This week we include the dashboard of indictors monitoring the economy. As would be expected, they reflect the current pandemic circumstances. Deaths from coronavirus are on the rise for the first time since May. Youth claimant counts are relatively stable but stand at 44k or 8.9% of 16-24 year olds (21k more than pre-pandemic). All claimants over the age of 16 stands at 214k (6.4% of the adult population) and 97K more than March. PMI business activity index has dropped slightly to 58.5 after rising to 61.9 but it is still in expansion; future business is maintaining its high score of 67.8. The region continues to have the highest levels of apprenticeship vacancies of all combined authority areas and unique job postings are continuing to increase for the third month in a row to 101k, but still are not at pre-pandemic levels. Quarterly Exports stands at £27.5bn, 8.7% of the UK, but have decreased by 18% over the year 2019-2020.
- Global coronavirus cases have now surpassed the 40 million mark.
- Ireland has returned to a national lockdown, closing non-essential stores, bars and restaurants for at least six weeks. People have also been urged to stay within five kilometres of their homes. Europe’s outbreak has continued to spread at an alarming rate, with daily case records in Germany, Greece and the Netherlands.
- Wales has imposed a “fire break” lockdown, closing non-essential retailers and requiring its population to stay at home for two weeks. Scotland has also confirmed an extension of its central belt closure of pubs and bars. The Sheffield City-region has entered Tier 3, as has Greater Manchester, following publically controversial talks between local leaders and central government.
- The annual Birmingham Economic Review, produced by the University of Birmingham’s City-REDI and the Greater Birmingham Chambers of Commerce, has been published.
- 53% of manufacturing firms will be using the new Job Support Scheme from November, to support subsidised part-time working.
- 71% of firms are not stockpiling inventory ahead of the final exit from the EU and the potential for ‘no deal’.
- For the three months ending in August 2020, the West Midlands region employment rate (aged 16 – 64 years) was 74.5%.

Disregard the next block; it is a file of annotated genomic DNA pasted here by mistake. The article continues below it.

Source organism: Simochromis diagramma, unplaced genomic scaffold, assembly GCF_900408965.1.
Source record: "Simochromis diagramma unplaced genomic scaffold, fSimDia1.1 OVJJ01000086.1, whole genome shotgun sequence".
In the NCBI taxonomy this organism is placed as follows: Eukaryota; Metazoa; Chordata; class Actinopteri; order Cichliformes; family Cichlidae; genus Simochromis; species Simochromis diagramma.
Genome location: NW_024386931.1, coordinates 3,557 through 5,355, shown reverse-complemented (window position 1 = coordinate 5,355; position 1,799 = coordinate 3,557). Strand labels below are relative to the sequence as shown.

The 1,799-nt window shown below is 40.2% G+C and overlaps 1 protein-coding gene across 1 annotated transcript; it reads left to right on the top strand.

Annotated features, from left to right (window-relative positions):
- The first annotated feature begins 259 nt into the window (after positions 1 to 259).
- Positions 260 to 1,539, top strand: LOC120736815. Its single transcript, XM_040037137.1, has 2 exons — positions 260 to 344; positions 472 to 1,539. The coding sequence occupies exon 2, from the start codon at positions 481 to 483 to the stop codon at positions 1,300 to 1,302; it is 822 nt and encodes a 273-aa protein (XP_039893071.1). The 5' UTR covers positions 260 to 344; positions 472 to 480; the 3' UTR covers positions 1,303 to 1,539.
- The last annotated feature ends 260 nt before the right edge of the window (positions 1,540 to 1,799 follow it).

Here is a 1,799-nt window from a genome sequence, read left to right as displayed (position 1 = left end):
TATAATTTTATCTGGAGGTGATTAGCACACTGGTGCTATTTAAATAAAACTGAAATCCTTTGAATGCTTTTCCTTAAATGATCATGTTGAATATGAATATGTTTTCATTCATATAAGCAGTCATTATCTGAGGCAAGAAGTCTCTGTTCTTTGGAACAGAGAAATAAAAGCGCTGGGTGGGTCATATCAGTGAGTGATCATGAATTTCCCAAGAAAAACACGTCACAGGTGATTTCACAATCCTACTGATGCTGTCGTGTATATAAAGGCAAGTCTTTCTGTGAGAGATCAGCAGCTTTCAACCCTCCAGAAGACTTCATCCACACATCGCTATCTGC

- For the three months ending in August 2020, the West Midlands Region unemployment rate (aged 16 years and over) was 4.6%, which has decreased by 0.4 percentage points since the previous quarter.
- For the three months ending in August 2020, the West Midlands Region economic inactivity rate (aged 16 – 64 years) was 21.8% – an increase of 0.2 percentage points from the previous quarter.
- There were 43,985 youth claimants in the WMCA (3 LEP) area in September 2020, this is an increase of 970 people when compared to September 2020.
- The Care Quality Commission (CQC) has published its annual State of Care report where it warns that Covid-19 is magnifying inequalities and ‘risks turning fault lines into chasms’.
- Overall national footfall for the week ending 11th October 2020 increased to around 70% of its level in the same period in 2019.
- At a regional level, the latest weekly data when compared to the previous week shows the largest increase in footfall was in the South West while there was a moderate decrease in Northern Ireland. The South West also has the highest level of footfall when compared to the same period in 2019, while the lowest levels were seen in Wales, Scotland and Greater London.
- There were 18,420 incorporations in the week ending 9th October 2020; this is above the incorporations recorded in the same week as 2019 which was 13,259.
- Regional level analysis shows that in the West Midlands the overall registered death figures increased from 1,045 in the week of 2nd October to 1,053 in the week of 9th October. The number of registered deaths related to Coronavirus increased from 31 to 43 over the same period.
- While the car continued to be the main way to travel, there was an increase in the proportion of travelling by public transport. There was a decrease in the proportion of walking/cycling. The increase in public transport use was noted for all journey purposes, particularly work trips, and was noted amongst car owners and non-car owners.
The weekly monitor brings together data and intelligence from the WM REDI partnership into one single source which can be shared and utilised in planning and responding to the challenge of the virus. This is a rapid review of the issues. It is not intended to be a comprehensive assessment but rather a practical report which places emphasis on emerging issues and the best data and intelligence we have to date.
The monitor is feeding into the regional recovery planning that can help the regional economy bounce back and quickly move forward once lockdown restrictions start to be lifted.
The work is being endorsed by political and business leaders a task force of experts are being set up through WM REDI partners to better understand the impact of the lockdown and what measures will be needed to get the economy moving again.
City-REDI / WM REDI have developed a resource page with all of our analysis of the impact of Coronavirus (COVID-19) on the West Midlands and the UK. It includes previous editions of the West Midlands Weekly Economic Monitor, blogs and research on the economic and social impact of COVID-19. You can view that here.
The views expressed in this analysis post are those of the authors and not necessarily those of City-REDI or the University of Birmingham.